Dr. Siggi Wodarz works as a postdoc at SIM² KU Leuven in the context of the ERC Advanced Grant project SOLCRIMET (Binnemans). Guided by Prof. Jan Fransaer and Prof. Koen Binnemans he investigates the electrodeposition of critical metals, such as rare earths, from non-aqueous solvents in view of critical metal recovery through the use of solvometalurgy. (Leuven, 18-4-2018)
Why did you choose to work in Belgium?
After I finished my Ph.D. in Japan, I realized that I wanted to gain and develop more in-depth knowledge and to challenge myself as a researcher, and the best way was to work as a postdoctoral fellow. I wanted to continue my research in the field of electrochemistry, and I was lucky to have an opportunity to apply for a postdoctoral fellow of the project of Prof. Fransaer and Prof. Binnemans in KU Leuven. Also, Leuven is an ideal place to work because it is close to Cologne, my second hometown, in Germany (My father is German, and my mother is Japanese).
What are you working on?
The SOLCRIMET project focuses on developing an environmentally friendly new metallurgical approach for recovering critical metals from the pre- and post-consumer waste. Within SOLCRIMET project, I work on electrodeposition of critical metals, such as rare earths, from non-aqueous solvents. Electrodeposition is an environmentally friendly technique to deposit metal onto a conductive substrate from a solvent containing metal ions by applying voltage/current to the substrate under ambient conditions. Non-aqueous solvent exhibit wider potential window compared to that of aqueous solvent, enabling electrodeposition of rare earths; because rare earths have large reduction potential and some of them exhibit high reactivity towards water. In order to electrodeposit rare earths, the optimization of electrolyte condition, such as structure of metal complex and selection of solvent, will be one of the main challenges in this research.
What attracts you in the research project you are working on?
The environmentally friendly concept aimed at reducing/recycling the industrial waste attracts me and the social impact of this project is motivating to work on this project. It also has many technical challenges giving me a chance to test and to grow as a researcher. Working with people gathered from the world with different expertise is also very interesting for me, which enables us to share not only scientific knowledge but also cultural background.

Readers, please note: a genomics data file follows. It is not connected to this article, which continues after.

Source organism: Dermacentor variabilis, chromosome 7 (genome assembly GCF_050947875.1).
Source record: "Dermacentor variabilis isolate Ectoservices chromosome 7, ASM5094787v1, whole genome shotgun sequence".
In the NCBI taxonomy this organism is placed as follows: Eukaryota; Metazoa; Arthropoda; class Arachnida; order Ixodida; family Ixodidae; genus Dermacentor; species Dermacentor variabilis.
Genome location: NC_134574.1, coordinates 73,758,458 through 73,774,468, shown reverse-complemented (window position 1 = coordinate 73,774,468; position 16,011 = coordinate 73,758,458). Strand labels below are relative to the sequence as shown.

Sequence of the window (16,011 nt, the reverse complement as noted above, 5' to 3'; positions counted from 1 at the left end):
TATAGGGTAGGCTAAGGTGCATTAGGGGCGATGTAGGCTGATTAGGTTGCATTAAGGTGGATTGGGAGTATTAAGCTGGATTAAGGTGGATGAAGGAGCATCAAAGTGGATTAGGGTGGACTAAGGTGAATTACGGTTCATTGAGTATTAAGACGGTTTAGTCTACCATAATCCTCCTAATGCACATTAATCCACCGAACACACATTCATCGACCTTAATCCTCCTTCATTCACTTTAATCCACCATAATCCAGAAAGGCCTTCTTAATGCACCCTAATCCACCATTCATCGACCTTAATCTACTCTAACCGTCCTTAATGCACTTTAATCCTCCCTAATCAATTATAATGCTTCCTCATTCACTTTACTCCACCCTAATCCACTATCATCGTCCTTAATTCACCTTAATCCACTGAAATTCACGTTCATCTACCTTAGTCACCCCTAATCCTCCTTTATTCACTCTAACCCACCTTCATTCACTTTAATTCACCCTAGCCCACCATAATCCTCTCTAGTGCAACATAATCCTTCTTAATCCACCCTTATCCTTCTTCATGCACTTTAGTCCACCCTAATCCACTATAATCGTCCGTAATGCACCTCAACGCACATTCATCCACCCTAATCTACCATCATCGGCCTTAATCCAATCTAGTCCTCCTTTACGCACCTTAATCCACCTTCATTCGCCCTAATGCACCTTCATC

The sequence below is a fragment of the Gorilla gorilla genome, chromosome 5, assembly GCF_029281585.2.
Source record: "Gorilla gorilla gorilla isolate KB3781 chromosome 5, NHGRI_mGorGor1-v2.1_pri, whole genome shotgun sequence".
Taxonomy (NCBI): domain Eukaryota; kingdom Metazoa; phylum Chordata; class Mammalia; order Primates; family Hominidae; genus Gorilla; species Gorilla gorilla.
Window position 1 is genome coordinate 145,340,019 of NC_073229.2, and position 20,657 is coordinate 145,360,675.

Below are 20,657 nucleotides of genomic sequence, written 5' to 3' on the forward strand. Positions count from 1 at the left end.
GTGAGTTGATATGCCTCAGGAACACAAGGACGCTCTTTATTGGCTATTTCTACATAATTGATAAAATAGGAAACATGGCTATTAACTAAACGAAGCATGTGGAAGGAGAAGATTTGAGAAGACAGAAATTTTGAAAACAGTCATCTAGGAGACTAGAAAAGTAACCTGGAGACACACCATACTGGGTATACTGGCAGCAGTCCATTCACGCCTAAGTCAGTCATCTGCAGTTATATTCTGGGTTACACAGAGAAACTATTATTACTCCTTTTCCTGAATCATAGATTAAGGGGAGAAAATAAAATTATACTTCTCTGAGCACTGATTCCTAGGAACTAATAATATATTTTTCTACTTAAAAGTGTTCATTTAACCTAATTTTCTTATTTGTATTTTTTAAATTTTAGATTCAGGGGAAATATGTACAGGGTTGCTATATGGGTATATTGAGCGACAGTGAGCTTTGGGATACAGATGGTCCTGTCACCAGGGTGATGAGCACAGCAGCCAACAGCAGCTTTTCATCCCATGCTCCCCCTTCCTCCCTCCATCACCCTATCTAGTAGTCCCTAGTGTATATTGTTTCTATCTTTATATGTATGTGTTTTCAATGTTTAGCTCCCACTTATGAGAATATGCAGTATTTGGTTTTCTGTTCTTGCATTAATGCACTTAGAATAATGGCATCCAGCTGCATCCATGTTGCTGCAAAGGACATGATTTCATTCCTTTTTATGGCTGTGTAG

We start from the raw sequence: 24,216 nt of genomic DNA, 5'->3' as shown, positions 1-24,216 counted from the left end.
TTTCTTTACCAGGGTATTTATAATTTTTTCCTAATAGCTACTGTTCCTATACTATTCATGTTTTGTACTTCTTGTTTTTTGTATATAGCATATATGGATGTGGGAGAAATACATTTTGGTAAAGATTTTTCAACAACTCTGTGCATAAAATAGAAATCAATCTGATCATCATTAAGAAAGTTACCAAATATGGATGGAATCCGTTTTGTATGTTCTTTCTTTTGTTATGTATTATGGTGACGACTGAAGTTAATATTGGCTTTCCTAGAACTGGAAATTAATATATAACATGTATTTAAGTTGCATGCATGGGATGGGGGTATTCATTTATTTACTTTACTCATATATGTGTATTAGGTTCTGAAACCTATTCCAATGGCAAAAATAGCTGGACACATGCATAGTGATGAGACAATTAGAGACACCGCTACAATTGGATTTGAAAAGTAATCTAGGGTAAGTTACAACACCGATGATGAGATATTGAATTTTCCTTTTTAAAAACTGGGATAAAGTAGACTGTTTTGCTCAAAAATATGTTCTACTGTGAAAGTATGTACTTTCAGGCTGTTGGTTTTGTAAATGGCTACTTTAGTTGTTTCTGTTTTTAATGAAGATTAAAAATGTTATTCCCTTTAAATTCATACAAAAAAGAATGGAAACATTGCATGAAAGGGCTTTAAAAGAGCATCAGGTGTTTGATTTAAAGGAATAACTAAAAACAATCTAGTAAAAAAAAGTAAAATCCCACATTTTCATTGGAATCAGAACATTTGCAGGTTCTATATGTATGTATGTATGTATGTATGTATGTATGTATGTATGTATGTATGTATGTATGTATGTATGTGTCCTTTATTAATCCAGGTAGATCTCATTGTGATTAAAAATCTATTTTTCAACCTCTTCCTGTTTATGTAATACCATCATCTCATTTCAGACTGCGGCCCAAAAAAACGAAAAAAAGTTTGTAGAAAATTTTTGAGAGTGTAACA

What helps you to overcome the difficulties of life?
Think positive and try to enjoy it. Even if I had a boring office work, I always try to think that everything has meaning which will be useful someday. If I cannot solve it by myself I talk about my worries with my friends or my family. Their encouragements and kind suggestions have helped me to overcome difficulties many times. Also, if I am come up against a brick wall, I forget about the problems at that time and go to the gym and exhaust myself to clear my mind. Sometimes it will unexpectedly create new ideas.
When are you the happiest?
I’m happiest when I’m around those that I love: my wife, family and good circle of friends. Talking and laughing with them clear my mind of work-thoughts and give me joy of happiness.
How do you recharge?
For quick recharges I go to a gym, listen to music, watch movies, and spend time with friends or family. For hard recharges, I travel to other countries because I love traveling and experiencing other cultures. I had little opportunity to travel Europe while I was in Japan, so I would like to visit various countries during my stay in Leuven. Also, I am a huge fan of hard rock and heavy metal music, so I often go to a live concert or festivals.
Bio Siggi Wodarz
Siggi Wodarz was born in Yokohama (Japan) in 1989. He got bachelor’s and master’s degrees in applied chemistry in Waseda University, Japan. In 2014, he continued his Ph.D. in Waseda focusing on fabrication of ferromagnetic nano-structure by electrochemical method for the application in an ultra-high-density magnetic recording media. In April 2017, shortly after finishing his Ph.D., he continued his research of “ISS-JAXA (International Space Station-Japan Aerospace Exploration Agency) Facility [KIBO] Feasibility Study Theme” at Waseda focusing on electrode/electrolyte interface phenomena of space battery in microgravity environment, particularly analysis of growth of lithium dendrite. In April 2018, he started working under supervision of Prof. Jan Fransaer and Prof. Koen Binnemans on the SOLCRIMET-project (Solvometallurgy for Critical Metals). His main research is the development of electrochemical synthesis system of critical metals from non-aqueous solvent.